Tuesday, October 14, 2014

31 Days: Days 13 & 14 {On Taking it Back}





I remember plenty of times in the past when I opened my mouth and something came out that even I didn't expect.

A friend of mine calls it being "sharp-tongued."

I never meant for most of it to come out that way; it was almost like my mouth shot off before my brain had time to really process what my mouth was saying, or to think about how it would be heard and perceived.

I seem to have outgrow this atrocious lack of judgement and I'm glad for that.


Unfortunately, I think I remember EVERY SINGLE WORD I ever uttered in this manner as well as the look on the face of the other person or persons in earshot.

It's painful to remember; I know no matter how many times I've apologized, I can't take those words back.

YOU CAN'T TAKE THEM BACK.

Once they've been spoken, words can't be taken back.





Recently I've been reminded of this fact.  
Not because someone I once offended brought it up again.

No; this time, I was on the receiving end of words that can't be unsaid.
In this day and time, not much is "said" person to person, verbally, or even out loud.

That's the case for me too.
This weekend was quite the wordy weekend.  I got to read about myself -what someone else thought about me or something I'd said or done - in words on a screen.  Text messages, Facebook comments, and email.

I shed quite a few tears over some of these words.  Many of them were harsh.
MOST of them were not true.
I KNOW I'm not the person I was accused of being and that I did not do what I was accused of doing.  I'm trying to think of it as a learning opportunity.

Here's what those situations taught me:

1.) Own your words.
If you offer them up, be prepared to defend them.  If you can't, maybe they shouldn't have been said {or typed} in the first place.

2.) T.H.I.N.K before you speak.  This is something I heard of years ago and have tried to teach my children, especially Sweetpea. Before you say something, ask yourself:
Is is TRUE? {"True to me," doesn't count.  It's either true or false.}
Is it HELPFUL?
Is it INSPIRING?
Is it NECESSARY? {This is a hard one; I often think something NEEDS to be said, only to look back on it later and realize I shouldn't have said it.}
Is it KIND? {There's speaking the truth in love and then there's kind speech and unkind speech.}




3.) Be very careful when you share someone else's words. 
It's almost impossible to really know what someone meant when they said something.  So whether you share those words with a spouse or another involved party, be very careful because there may be fall-out.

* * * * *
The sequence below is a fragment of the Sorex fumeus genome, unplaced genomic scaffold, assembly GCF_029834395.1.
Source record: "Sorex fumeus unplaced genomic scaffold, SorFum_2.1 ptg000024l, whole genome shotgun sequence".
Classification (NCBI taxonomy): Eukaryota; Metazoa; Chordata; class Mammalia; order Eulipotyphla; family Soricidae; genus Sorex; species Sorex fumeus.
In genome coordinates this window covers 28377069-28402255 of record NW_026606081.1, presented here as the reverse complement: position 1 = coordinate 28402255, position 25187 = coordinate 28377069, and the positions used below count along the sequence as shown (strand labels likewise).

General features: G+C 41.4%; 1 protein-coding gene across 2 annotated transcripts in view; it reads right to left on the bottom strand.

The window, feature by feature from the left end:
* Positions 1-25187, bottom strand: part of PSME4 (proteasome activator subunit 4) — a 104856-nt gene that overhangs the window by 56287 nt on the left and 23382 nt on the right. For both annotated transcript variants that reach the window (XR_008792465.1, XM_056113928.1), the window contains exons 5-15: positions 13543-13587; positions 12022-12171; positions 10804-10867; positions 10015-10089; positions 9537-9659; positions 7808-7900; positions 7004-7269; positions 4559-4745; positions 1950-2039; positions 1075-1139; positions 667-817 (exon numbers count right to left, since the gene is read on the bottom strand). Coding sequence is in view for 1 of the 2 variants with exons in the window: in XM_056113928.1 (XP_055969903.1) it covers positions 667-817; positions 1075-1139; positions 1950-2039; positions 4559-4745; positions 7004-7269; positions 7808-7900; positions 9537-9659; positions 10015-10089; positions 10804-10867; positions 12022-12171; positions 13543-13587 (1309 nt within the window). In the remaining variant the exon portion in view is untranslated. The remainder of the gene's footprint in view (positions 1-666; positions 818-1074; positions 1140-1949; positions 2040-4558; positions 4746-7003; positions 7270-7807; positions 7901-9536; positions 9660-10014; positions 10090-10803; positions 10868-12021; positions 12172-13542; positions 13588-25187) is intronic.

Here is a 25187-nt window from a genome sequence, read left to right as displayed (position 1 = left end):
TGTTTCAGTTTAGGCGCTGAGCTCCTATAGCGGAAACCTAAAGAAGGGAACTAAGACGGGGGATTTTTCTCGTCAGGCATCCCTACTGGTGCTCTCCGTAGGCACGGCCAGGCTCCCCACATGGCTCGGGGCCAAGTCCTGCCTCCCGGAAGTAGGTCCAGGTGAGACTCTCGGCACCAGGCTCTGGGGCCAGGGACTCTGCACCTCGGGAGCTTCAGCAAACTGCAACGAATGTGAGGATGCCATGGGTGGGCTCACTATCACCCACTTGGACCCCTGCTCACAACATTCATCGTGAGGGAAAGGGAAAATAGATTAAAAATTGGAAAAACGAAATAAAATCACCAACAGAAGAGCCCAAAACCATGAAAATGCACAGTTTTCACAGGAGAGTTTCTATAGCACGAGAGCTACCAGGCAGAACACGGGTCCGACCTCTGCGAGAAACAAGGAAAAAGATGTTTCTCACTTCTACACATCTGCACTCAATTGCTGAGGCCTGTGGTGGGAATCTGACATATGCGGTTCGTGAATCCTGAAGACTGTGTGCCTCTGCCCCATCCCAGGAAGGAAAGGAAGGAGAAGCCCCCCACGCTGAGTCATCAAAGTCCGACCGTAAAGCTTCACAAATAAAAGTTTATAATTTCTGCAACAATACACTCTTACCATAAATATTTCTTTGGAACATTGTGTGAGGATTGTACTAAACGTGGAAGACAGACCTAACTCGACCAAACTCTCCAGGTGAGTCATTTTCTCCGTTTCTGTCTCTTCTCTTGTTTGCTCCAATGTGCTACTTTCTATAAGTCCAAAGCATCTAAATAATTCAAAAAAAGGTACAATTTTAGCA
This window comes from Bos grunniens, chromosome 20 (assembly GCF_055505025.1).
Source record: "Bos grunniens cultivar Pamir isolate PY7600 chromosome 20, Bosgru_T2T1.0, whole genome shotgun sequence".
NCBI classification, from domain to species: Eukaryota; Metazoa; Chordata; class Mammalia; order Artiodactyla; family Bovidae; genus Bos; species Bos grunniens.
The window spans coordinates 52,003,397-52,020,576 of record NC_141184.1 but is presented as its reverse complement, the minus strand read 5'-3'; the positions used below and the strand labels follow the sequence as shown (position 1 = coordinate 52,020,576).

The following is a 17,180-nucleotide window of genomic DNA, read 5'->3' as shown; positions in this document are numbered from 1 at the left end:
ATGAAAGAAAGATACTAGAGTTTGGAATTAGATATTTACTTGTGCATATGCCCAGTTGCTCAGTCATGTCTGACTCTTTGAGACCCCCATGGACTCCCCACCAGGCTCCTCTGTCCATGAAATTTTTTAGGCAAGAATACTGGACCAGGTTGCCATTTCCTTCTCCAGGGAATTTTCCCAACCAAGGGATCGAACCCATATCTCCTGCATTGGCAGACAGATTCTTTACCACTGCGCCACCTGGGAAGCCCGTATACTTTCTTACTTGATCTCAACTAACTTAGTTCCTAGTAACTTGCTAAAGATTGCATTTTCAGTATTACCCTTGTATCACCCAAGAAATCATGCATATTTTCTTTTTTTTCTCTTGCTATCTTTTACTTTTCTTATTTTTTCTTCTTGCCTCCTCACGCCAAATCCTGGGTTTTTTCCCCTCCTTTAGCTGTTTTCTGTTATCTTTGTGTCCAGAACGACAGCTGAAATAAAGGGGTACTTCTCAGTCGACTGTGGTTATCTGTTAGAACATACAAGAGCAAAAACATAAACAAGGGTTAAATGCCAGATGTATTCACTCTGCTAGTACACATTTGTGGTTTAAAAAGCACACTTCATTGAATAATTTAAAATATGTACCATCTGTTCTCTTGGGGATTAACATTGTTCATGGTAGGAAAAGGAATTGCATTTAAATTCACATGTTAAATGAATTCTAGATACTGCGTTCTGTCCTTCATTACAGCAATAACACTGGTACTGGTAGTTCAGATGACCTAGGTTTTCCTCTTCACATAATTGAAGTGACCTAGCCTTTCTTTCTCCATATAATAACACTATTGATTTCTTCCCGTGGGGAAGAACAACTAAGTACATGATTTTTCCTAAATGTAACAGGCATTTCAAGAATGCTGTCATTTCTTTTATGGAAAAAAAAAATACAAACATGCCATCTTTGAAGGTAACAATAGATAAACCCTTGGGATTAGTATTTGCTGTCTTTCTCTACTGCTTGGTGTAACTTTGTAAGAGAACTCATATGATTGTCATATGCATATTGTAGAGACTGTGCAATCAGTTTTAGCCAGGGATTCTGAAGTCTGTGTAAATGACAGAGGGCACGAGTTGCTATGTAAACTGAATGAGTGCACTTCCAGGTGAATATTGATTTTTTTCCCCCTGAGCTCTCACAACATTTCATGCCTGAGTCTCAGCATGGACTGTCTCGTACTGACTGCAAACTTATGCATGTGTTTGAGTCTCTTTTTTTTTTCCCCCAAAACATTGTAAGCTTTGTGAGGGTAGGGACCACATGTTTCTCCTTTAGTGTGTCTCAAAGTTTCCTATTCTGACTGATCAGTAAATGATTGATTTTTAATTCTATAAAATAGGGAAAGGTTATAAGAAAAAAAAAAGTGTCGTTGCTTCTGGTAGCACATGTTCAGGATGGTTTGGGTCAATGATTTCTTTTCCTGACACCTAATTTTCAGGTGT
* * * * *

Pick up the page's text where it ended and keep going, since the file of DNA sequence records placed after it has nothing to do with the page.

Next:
4.) The "Delete" button is not always your friend. You think you deleted those words you regretted, but the truth is you may not have.  Recently, I realized that some {not all} Facebook notifications come through to my inbox pretty much immediately. Even if the comment is deleted by the original poster or someone else right away, the chances of it being "captured" elsewhere are great.  In my case, my email actually captured the comment that was meant for me but then deleted.  I haven't let this person know that I actually saw what he/she wrote, but it was a good reminder for me too to be careful what I say and attempt to take back.



5.) That trick your Mom used to do so she wouldn't kill you? Yeah, when you're angry, you should count to 10 (or 100) before you respond in any form.
With technology, communication has changed.  Just as it's impossible to know what someone really means with their words, it's the same with tone and inflection in emails.
In person, tone and inflection can tell you a lot about how someone feels and how it relates to what they are saying.
In print, there is no tone and inflection to give you context clues.
Because of this, it's easy to misunderstand, misconstrue, and magnify an issue that may in fact only be in your mind.

In recent years, I've become very intentional about my words because the old "sticks and stones..." rhyme isn't true.
Words CAN hurt you.

In that same time period, I've been working towards being more open, real, and transparent; trying my best to be my true self in real life, online, and otherwise.  I choose to not hide behind the word "fine" when I'm not.

So you can imagine this is a challenging balance, as are most things in life.

I certainly am not perfect with my words or word choices, but I'm trying.

I'm trying crazy hard.










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